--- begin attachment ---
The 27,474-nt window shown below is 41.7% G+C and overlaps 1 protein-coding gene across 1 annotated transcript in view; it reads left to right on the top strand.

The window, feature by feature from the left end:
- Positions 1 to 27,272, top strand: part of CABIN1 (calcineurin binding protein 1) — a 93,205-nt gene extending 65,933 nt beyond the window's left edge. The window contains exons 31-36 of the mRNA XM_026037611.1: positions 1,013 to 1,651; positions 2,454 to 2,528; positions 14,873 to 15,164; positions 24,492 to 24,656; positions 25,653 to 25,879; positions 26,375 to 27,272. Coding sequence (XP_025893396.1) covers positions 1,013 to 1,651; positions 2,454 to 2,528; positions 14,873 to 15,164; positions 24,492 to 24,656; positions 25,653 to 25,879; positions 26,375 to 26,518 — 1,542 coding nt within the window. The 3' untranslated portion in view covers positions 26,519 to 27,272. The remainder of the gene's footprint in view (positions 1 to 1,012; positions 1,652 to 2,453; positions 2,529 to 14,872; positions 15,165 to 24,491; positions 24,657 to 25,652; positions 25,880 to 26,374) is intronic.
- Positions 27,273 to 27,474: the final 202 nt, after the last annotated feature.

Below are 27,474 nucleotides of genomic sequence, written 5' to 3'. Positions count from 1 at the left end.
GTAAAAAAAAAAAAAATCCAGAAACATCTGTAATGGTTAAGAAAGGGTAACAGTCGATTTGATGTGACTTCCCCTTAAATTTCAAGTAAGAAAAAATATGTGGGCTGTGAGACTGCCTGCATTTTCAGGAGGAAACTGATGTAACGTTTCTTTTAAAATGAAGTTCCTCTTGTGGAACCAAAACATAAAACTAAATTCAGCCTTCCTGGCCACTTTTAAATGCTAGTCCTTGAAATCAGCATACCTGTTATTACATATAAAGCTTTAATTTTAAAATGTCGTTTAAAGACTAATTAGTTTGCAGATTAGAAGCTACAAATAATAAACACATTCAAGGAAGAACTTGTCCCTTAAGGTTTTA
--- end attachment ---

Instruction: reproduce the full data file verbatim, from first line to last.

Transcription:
The 27,474-nt window shown below is 41.7% G+C and overlaps 1 protein-coding gene across 1 annotated transcript in view; it reads left to right on the top strand.

The window, feature by feature from the left end:
- Positions 1 to 27,272, top strand: part of CABIN1 (calcineurin binding protein 1) — a 93,205-nt gene extending 65,933 nt beyond the window's left edge. The window contains exons 31-36 of the mRNA XM_026037611.1: positions 1,013 to 1,651; positions 2,454 to 2,528; positions 14,873 to 15,164; positions 24,492 to 24,656; positions 25,653 to 25,879; positions 26,375 to 27,272. Coding sequence (XP_025893396.1) covers positions 1,013 to 1,651; positions 2,454 to 2,528; positions 14,873 to 15,164; positions 24,492 to 24,656; positions 25,653 to 25,879; positions 26,375 to 26,518 — 1,542 coding nt within the window. The 3' untranslated portion in view covers positions 26,519 to 27,272. The remainder of the gene's footprint in view (positions 1 to 1,012; positions 1,652 to 2,453; positions 2,529 to 14,872; positions 15,165 to 24,491; positions 24,657 to 25,652; positions 25,880 to 26,374) is intronic.
- Positions 27,273 to 27,474: the final 202 nt, after the last annotated feature.

Below are 27,474 nucleotides of genomic sequence, written 5' to 3'. Positions count from 1 at the left end.
GTAAAAAAAAAAAAAATCCAGAAACATCTGTAATGGTTAAGAAAGGGTAACAGTCGATTTGATGTGACTTCCCCTTAAATTTCAAGTAAGAAAAAATATGTGGGCTGTGAGACTGCCTGCATTTTCAGGAGGAAACTGATGTAACGTTTCTTTTAAAATGAAGTTCCTCTTGTGGAACCAAAACATAAAACTAAATTCAGCCTTCCTGGCCACTTTTAAATGCTAGTCCTTGAAATCAGCATACCTGTTATTACATATAAAGCTTTAATTTTAAAATGTCGTTTAAAGACTAATTAGTTTGCAGATTAGAAGCTACAAATAATAAACACATTCAAGGAAGAACTTGTCCCTTAAGGTTTTA